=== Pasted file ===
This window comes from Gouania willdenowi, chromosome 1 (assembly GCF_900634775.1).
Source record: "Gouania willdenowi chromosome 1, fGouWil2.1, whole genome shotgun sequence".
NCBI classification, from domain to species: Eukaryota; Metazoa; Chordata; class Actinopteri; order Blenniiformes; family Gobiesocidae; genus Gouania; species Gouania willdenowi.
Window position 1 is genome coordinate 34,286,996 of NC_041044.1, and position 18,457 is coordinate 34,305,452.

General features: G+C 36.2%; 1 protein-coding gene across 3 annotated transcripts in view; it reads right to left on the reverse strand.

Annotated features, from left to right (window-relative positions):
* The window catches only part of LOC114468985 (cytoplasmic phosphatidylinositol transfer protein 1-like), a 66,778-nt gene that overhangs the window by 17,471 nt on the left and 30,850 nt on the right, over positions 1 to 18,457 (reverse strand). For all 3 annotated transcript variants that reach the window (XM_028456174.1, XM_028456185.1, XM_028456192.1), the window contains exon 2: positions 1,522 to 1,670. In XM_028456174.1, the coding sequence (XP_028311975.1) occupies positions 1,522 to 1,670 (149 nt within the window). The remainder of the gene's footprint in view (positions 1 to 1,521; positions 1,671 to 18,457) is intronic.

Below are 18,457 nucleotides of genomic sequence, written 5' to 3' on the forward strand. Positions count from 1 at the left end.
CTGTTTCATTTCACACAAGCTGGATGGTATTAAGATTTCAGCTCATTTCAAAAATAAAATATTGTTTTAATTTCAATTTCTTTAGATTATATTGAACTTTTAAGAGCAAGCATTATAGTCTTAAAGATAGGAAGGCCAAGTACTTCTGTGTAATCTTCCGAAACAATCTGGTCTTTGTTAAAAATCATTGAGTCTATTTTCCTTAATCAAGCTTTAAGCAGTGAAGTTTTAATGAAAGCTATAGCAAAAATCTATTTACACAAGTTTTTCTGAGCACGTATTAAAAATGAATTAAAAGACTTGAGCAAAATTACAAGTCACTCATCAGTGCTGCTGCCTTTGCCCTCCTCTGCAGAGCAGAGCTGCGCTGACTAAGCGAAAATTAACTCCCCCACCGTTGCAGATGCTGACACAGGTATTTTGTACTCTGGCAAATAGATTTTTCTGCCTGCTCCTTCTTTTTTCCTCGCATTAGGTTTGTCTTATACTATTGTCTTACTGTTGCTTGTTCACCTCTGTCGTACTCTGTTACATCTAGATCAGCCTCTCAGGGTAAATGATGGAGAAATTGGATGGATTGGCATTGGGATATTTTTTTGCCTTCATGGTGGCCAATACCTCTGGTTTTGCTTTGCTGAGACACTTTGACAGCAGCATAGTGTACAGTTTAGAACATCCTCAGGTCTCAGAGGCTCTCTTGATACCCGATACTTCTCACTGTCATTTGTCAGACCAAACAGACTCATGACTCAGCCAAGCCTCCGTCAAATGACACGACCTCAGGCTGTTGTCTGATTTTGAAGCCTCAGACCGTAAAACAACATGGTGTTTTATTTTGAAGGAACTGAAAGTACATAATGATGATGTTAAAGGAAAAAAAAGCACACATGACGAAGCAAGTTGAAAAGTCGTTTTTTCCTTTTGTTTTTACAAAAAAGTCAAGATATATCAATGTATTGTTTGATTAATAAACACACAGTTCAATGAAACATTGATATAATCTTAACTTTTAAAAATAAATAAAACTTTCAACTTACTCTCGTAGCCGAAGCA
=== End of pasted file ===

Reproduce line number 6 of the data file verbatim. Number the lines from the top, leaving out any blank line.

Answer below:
Annotated features, from left to right (window-relative positions):